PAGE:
See also: easter

EnglishEdit

 
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EtymologyEdit

From Middle English Ester, Eestour[1][2], from Old English ēastre (Easter)[1][2], from Proto-Germanic *Austrǭ (springtime, Easter), from Proto-Indo-European *h₂éwsōs (dawn). Cognate with Old High German ōstarūn[1][2], Old English Ēostre, Ēastre (a goddess who had a festival that was celebrated in spring)[1], German Low German Oostern (Easter), German Ostern and German Osterfest (Easter). Doublet of Eostre. Related to English east[1][2].

PronunciationEdit

NounEdit

Easter (countable and uncountable, plural Easters)

  1. (Christianity) A Christian feast commemorating the resurrection of Christ; the first Sunday (and Monday) following the full moon that occurs on or next after the vernal equinox, ranging from March 22 to April 25.
    We spent each of the past five Easters together as a family.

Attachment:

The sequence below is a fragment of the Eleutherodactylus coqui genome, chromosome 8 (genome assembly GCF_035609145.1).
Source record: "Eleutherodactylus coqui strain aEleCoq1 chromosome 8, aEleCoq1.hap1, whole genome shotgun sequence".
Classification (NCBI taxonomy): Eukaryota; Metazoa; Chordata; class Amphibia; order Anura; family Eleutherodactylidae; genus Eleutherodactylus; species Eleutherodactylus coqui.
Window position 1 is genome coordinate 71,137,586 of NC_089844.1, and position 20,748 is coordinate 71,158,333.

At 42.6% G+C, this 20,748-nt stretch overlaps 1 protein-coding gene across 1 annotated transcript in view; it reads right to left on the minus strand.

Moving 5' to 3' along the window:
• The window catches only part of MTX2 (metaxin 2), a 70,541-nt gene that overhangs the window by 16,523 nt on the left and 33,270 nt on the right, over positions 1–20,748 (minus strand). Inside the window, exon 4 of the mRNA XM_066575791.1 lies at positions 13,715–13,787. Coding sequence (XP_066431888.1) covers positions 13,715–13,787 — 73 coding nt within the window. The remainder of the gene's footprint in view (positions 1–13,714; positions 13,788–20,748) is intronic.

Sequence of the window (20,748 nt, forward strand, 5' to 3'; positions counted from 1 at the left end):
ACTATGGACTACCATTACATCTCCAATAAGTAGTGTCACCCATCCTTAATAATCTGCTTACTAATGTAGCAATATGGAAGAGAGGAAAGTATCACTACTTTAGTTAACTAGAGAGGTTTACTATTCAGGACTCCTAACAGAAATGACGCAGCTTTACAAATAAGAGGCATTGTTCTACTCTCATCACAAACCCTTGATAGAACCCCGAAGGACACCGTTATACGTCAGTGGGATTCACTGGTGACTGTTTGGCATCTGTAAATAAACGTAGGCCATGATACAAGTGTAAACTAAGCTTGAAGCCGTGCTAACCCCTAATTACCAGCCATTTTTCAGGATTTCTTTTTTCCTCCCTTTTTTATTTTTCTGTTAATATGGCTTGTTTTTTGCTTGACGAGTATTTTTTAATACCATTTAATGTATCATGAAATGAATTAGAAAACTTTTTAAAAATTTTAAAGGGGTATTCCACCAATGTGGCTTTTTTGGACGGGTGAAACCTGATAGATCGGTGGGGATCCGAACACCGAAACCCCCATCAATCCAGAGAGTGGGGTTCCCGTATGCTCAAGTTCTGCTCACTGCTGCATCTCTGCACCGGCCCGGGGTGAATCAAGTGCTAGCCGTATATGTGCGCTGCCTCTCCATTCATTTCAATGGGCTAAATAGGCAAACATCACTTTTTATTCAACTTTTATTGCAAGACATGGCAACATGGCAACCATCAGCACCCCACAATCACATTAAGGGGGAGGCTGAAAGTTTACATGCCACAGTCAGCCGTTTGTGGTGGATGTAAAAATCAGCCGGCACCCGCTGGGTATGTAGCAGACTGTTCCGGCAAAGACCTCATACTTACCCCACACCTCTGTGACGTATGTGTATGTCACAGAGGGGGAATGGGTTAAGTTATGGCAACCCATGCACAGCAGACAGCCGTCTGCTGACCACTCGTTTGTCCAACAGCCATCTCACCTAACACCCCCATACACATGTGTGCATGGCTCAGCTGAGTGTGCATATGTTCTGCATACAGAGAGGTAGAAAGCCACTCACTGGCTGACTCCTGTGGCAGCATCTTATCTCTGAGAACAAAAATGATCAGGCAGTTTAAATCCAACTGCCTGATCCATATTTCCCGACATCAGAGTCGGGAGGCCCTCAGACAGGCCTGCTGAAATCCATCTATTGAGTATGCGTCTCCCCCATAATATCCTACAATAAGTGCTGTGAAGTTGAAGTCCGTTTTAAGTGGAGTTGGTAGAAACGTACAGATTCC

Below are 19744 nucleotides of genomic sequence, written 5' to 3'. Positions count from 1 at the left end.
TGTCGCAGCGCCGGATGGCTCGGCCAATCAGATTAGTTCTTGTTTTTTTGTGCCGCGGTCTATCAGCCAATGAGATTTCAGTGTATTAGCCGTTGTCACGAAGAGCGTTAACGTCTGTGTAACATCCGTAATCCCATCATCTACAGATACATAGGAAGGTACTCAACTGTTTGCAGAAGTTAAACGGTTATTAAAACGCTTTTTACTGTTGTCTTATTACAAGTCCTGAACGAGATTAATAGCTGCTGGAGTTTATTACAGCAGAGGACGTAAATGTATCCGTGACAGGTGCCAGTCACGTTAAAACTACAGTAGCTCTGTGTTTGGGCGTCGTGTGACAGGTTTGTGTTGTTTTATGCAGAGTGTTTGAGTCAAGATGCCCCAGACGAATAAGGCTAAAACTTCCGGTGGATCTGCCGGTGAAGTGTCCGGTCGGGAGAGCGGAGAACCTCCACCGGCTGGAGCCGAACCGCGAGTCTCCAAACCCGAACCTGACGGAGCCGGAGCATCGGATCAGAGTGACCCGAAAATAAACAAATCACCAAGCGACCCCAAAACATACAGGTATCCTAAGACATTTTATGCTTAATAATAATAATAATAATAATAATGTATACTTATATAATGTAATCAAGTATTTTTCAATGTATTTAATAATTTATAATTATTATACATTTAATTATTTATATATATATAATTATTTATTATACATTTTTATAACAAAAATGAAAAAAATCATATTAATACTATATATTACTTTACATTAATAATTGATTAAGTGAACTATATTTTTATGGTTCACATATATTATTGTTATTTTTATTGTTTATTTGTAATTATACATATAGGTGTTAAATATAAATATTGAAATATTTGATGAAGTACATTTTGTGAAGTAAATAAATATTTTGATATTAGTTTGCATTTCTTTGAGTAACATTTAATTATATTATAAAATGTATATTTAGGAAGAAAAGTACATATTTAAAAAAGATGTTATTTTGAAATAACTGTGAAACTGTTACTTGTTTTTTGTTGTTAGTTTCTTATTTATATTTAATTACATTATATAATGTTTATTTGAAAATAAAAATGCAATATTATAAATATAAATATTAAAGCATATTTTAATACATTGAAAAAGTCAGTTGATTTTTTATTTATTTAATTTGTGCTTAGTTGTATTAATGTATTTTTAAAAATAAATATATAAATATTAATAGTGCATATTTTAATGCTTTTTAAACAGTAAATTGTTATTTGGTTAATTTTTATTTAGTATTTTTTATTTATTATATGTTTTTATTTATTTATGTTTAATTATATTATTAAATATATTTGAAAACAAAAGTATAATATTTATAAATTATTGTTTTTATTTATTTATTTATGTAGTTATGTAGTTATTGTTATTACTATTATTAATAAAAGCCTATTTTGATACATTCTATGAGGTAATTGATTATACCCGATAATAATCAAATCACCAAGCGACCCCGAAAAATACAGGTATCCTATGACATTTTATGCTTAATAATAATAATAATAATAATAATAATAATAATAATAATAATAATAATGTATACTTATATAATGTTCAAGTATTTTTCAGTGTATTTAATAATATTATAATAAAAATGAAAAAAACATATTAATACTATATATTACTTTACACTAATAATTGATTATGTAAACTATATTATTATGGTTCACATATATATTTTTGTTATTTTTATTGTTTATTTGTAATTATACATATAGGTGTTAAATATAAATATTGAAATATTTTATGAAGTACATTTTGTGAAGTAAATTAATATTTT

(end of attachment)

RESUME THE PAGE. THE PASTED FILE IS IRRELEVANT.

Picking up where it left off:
2. Eastertide
  3. (obsolete) The Jewish Passover.
    • 1526, William Tyndale, trans. Bible, Mark XIV:
      After two dayes folowed ester, and the dayes of swete breed.
  4. (paganism) A festival held in honour of the goddess Eostre or Ostara, celebrated at the spring equinox or within the month of April, and also called Ostara or Eostre.
  5. Easter term.

Derived termsEdit

DescendantsEdit

  • Chickasaw: Iista'

TranslationsEdit

See alsoEdit

ReferencesEdit

  1. 1.0 1.1 1.2 1.3 1.4 Easter” in Dictionary.com Unabridged, Dictionary.com, LLC, 1995–present.
  2. 2.0 2.1 2.2 2.3 Easter” in Merriam–Webster Online Dictionary.

AnagramsEdit